• When my son suffers a consequence from a choice he made, we show empathy. It is sometimes tempting to say to my son, “See, if you would have eaten more of your supper, then you wouldn’t be hungry at bedtime.” But that statement shows no empathy. It’s putting us on one side and our child on the other. It’s so much better to be on our child’s side and to show them unconditional love. A better way to address my son’s consequence would be to say with whole-hearted sincerity, “I can imagine what you feel like. I feel hungry when I don’t eat a good meal too. We will make a great breakfast in the morning.” He is smart enough to make the connection on his own: “If I don’t eat my supper, then I’m going to feel hungry later. I better eat a good supper next time.” There’s no need to spell out what he’s learning for him.

There are a few parts of the book that I do not agree with. They provide an example on learning responsibility for punctuality, where a twelve year old boy is given the option of being picked up at 7pm, and if he isn’t there by 7:05pm, then the parent will return at 10pm to pick him up, etc. Although this technique worked for the parent and child in this scenario, and the child did indeed improve on being punctual, I just can’t imagine leaving a twelve year old alone in public for that long, with no supervision.

Most days, I would say that we have a pretty good thing going over here, and Parenting with Love and Logic¬†has showed us a better way to go about getting the principles and values of respect and responsibility to hit home with our five-year-old. When we use the Love and Logic techniques, our house seems a little more peaceful. He still doesn’t always like going up to bed at 8:00 every night, but having the option to stay awake (as long as he stays in his room and quiet) has kept him from coming up with half a dozen excuses to come back downstairs. And 9 times out of 10, I peek in on him at 8:30, and he’s sound asleep. There are many more interesting points that they make throughout this book that are beneficial to parenting, but these are the techniques that we are trying to focus on for now. If you feel like your children could use a little Love and Logic, I say it’s absolutely worth the effort.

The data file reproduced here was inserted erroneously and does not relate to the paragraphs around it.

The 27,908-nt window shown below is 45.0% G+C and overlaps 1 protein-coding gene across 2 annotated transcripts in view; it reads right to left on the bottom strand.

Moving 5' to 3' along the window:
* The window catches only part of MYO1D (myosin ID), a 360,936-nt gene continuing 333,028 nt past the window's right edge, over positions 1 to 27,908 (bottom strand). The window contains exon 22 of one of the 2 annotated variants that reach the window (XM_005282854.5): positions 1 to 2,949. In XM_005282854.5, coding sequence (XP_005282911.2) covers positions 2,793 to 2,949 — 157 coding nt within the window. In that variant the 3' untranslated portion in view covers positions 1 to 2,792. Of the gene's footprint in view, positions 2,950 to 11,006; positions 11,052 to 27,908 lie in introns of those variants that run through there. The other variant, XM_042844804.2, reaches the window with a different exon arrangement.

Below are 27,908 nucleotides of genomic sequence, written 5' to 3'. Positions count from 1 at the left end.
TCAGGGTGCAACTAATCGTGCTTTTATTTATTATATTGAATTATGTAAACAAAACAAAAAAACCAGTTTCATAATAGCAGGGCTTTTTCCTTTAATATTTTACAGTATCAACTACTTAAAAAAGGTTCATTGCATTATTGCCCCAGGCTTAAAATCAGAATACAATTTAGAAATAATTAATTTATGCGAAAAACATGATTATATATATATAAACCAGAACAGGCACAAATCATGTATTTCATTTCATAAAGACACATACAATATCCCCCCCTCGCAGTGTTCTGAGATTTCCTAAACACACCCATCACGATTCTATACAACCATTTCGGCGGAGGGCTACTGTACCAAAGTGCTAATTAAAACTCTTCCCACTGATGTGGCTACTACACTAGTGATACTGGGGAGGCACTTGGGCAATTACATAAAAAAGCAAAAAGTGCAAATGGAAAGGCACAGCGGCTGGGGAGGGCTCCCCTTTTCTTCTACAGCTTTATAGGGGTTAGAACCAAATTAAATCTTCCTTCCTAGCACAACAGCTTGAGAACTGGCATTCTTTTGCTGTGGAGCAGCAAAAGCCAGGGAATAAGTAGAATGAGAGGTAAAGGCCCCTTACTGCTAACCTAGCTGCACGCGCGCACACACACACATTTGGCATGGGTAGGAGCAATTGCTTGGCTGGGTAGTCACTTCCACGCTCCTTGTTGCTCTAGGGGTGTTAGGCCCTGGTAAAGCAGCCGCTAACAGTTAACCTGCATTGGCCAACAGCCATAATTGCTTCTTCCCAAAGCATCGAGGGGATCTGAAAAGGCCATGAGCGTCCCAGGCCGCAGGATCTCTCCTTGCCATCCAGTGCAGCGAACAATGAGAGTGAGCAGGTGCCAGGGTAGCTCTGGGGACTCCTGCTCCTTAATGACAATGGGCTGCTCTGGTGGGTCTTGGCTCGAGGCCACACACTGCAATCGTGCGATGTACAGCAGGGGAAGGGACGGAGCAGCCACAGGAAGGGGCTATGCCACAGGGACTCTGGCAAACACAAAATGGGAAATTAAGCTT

Do you have a favorite parenting book? I would love to hear about it!

*Please note that I wrote this review on my own terms, and I do not receive any sort of compensation or acknowledgment from the founders of Love and Logic from doing so. These are purely my thoughts that I wanted to share with you, from one parent to another, that are based on what I took to be the important messages of this book. Thanks for reading!*

Small Child, Big Heart

If I gave you a mirror, a pencil, some crayons, and a piece of white paper along with the instructions to draw a picture of yourself, what would you draw? If it were me, I would start with the basic shapes. I would trace the oval outline of my head, then my neck, and then my square, broad shoulders. I’d outline my eyes, making them large, round, and brown. I’d add a nose, slightly long and wide and a bit pointy at the end. I’d add small, thin lips with just a touch of pink, along with thick, reddish-brown eyebrows, and brown freckles dotting my peach-colored face all over. I’d add ears, but then cover them with reddish-brown hair, flowing downward in wavy strands and coming to rest just past the tops my shoulders. If I were to add the rest of my body to the paper, it would be somewhat short, with a boxy, athletic (although not very toned) shape. And finally, I would add a black “Rise Against” T-shirt and a pair of grey gym shorts (ready for a workout after I blog).

Would your process be similar to mine? Some might add a background. Their home? Their family? Their job? Their pets? Maybe some would draw their favorite hobbies such as a book in hand, or sitting at a computer, or going for a hike in the woods.

How do you picture yourself?

My son was faced with this assignment during his first art class in his first week of school. Here is what he came up with:

He got all of the essentials in there (except, where did his ears go?). His blonde hair was spiked up with gel that day, and he captured his big blue eyes and adorable smile. He put five fingers on each hand and five toes on each foot. As his background, he surrounded himself in a place of happiness: his own backyard with his dog (our dog is three-legged), his cat, trees, grass, a blue sky, and the sun shining down on him as he plays. But if you look at his torso, he added something that never would have occurred to me to put into my own self-portrait: his heart. When he pulled his self-portrait out of his backpack to show me, the heart was one of the first things I noticed, and I was taken aback by its presence.

I pointed to the heart, and I asked him, “Can you tell me about this?”

“It’s my heart,” he said. Plain and simple.